Mustafa Balbay

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Mustafa Ali Balbay
Mustafa Ali Balbay
Member of the Grand National Assembly
Assumed office
12 June 2011
Constituency İzmir (II) (2011, June 2015, Nov 2015)
Personal details
Born (1960-08-08) August 8, 1960 (age 56)
Burdur, Turkey
Citizenship Turkey
Nationality Turkish
Political party Republican People's Party (CHP)
Alma mater Ege Üniversitesi İletişim Fakültesi
Occupation Journalist, Writer, Turkish MP
Awards Sertel Demokrasi Ödülü, 2004
Signature Signature of Mustafa Balbay

Mustafa Ali Balbay (born August 8, 1960 in Burdur) is a journalist, writer and Turkish MP. As the main political correspondent in Ankara for the left-wing Kemalist daily newspaper Cumhuriyet, he wrote a regular column called Gözlem which he took over from the prominent investigative journalist Ugur Mumcu, who was assassinated in 1993. Balbay was arrested on March 5, 2009 as an Ergenekon suspect[1] in the Odatv case, and in August 2009 he was sentenced to 34 years and eight months.

Journalistic career[edit]

Mustafa Balbay began his journalistic career in 1980 as a student reporter for a local newspaper called Gazete Izmir. The next year, he was hired by the centre-left daily Milliyet for their Izmir office and later he moved to Cumhuriyet's office in Izmir as a permanent correspondent. In 1985, he became the chief investigating reporter in Izmir for the same newspaper and in 1989 he moved to their headquarters in Ankara to work as the news director. In 1992, Balbay was appointed Cumhuriyet news director in Istanbul. In 1993, he was appointed as the main political correspondent in Ankara for the left-wing Kemalist daily newspaper Cumhuriyet. Later, he gave some lectures for the Faculty of Journalism of Gazi University. Up to 2009, he had also a political talk show called Ankara Rüzgari (Winds from Ankara), co-chaired by the journalist Emin Çölaşan, on Avrasya TV (ART). After his arrest, he continued writing his regular column for Cumhuriyet.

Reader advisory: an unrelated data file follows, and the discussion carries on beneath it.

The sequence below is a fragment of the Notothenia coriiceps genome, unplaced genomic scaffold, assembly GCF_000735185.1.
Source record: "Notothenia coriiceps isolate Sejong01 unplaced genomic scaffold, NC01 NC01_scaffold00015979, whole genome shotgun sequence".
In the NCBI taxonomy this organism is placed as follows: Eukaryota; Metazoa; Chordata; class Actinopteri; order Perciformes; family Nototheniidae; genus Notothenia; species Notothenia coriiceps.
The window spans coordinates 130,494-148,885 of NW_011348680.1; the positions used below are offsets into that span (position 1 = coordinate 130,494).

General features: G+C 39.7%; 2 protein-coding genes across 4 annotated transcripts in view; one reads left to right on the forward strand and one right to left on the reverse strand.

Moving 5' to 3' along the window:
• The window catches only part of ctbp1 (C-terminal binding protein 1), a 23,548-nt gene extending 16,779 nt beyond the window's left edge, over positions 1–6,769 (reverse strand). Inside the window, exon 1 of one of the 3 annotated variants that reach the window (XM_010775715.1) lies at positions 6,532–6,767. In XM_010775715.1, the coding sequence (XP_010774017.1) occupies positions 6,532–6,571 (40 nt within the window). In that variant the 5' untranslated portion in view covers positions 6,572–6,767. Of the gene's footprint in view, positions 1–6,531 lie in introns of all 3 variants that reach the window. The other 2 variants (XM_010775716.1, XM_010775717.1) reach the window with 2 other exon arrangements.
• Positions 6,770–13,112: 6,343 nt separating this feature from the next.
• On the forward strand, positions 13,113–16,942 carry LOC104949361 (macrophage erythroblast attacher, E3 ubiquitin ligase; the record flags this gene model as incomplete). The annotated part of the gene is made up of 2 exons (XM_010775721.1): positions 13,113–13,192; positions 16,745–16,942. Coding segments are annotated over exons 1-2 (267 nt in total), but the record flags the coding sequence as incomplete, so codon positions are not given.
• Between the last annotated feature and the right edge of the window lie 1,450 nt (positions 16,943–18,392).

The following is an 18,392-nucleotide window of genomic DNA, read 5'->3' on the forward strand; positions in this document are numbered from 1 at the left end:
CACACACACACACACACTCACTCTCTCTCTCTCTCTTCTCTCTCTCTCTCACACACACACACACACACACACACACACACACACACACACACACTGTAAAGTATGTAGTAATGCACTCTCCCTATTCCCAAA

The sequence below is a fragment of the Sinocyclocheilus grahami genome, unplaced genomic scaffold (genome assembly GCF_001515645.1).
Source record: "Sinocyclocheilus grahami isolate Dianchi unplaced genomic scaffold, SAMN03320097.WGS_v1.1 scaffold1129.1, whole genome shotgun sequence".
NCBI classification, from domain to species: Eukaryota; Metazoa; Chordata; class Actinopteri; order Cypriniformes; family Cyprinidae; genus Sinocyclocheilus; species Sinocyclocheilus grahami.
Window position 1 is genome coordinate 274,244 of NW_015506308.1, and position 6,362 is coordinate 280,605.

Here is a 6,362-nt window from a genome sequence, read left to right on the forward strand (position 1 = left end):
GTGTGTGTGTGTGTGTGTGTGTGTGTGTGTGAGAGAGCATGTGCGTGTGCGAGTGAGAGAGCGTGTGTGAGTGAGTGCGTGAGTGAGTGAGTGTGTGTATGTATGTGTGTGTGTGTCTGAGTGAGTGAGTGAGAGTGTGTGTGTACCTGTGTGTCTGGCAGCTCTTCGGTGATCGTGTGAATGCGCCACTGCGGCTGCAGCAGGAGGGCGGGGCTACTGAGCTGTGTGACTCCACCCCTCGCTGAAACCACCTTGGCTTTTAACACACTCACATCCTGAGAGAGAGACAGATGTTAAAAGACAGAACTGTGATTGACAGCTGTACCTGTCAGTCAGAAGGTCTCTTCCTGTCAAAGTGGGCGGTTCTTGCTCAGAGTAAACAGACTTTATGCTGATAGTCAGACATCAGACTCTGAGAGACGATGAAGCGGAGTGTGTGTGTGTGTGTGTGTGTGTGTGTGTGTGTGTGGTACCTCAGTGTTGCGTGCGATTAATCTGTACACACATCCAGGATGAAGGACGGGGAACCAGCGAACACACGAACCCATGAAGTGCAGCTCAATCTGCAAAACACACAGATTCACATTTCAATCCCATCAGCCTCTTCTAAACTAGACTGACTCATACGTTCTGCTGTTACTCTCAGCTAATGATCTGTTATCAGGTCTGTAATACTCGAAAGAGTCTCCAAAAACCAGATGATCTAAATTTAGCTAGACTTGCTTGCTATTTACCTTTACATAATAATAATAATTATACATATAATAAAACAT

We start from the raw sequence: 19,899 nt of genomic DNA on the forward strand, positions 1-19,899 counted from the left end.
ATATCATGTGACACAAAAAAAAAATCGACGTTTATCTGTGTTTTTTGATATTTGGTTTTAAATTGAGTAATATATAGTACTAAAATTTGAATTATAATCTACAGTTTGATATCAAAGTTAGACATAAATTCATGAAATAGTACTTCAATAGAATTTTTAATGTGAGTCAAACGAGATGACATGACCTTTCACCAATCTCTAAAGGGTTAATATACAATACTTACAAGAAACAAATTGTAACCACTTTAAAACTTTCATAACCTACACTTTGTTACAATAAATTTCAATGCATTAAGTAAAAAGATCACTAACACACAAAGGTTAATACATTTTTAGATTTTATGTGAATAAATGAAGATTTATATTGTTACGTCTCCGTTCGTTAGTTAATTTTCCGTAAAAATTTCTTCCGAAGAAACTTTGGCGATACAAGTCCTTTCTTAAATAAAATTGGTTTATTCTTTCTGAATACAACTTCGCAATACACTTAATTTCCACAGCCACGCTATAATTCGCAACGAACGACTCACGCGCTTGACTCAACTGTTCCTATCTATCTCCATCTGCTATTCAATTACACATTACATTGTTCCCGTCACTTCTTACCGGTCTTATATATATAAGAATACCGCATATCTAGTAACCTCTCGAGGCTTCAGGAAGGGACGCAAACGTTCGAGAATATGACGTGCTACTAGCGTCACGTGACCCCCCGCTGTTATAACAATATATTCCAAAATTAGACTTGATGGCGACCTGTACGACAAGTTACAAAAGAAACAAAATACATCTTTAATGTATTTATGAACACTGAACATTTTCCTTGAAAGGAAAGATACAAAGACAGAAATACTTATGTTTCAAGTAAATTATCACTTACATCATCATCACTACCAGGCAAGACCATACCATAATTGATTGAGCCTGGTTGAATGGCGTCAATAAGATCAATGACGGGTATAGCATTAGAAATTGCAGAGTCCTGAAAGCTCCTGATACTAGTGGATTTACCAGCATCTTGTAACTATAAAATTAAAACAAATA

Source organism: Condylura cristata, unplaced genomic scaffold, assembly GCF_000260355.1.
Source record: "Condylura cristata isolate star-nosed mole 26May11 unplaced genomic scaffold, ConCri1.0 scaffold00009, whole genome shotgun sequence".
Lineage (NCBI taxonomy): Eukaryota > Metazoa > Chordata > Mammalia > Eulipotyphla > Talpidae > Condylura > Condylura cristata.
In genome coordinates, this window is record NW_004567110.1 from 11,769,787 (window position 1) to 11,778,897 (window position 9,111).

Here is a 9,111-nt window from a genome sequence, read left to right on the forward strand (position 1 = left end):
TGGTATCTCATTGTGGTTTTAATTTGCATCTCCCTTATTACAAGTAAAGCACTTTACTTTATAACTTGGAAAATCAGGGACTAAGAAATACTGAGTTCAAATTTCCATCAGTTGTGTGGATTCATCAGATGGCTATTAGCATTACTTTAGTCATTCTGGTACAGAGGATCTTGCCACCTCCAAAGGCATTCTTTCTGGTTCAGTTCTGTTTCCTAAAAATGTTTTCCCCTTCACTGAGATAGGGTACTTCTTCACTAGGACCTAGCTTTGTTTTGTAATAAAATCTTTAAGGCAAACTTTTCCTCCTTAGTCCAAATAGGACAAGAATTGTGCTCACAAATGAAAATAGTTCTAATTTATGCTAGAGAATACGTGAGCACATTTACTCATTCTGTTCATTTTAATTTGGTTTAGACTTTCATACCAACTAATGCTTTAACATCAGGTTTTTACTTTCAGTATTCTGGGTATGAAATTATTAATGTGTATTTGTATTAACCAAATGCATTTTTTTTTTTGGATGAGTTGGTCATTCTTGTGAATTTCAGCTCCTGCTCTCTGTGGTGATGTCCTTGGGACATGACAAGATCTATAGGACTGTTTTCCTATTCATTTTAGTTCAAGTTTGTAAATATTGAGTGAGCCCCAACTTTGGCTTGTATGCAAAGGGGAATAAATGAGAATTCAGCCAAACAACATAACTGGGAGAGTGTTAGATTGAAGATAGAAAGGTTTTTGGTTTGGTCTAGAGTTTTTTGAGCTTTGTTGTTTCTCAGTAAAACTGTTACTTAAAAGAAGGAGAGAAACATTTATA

Ergenekon case[edit]

Mustafa Balbay is detained as part of the government’s investigation into the alleged Ergenekon plot, that authorities claim was aimed at overthrowing the current Turkish government through a military coup.[2] He was initially detained on July 1, 2008, brought to Istanbul, and questioned about his news coverage and his relations with the military and other Ergenekon suspects. Police searched his house and the Ankara office of Cumhuriyet, confiscating computers and documents. Released four days later, Balbay was detained a second time in March 2009 and placed at Silivri F Type Prison in Istanbul pending trial. He was moved to solitary confinement on February 28, 2011.[2] His first trial appearance took place after nine months in detention.[3] On February 25, 2011, the president of the Court, Köksal Şengün, officially opposed his detention, however the court decided to keep him in detention with majority votes.[3] From October 2012, he shared a cell with the arrested journalist Tuncay Özkan.[4]

Legal charges[edit]

  • being a member of an armed terrorist organization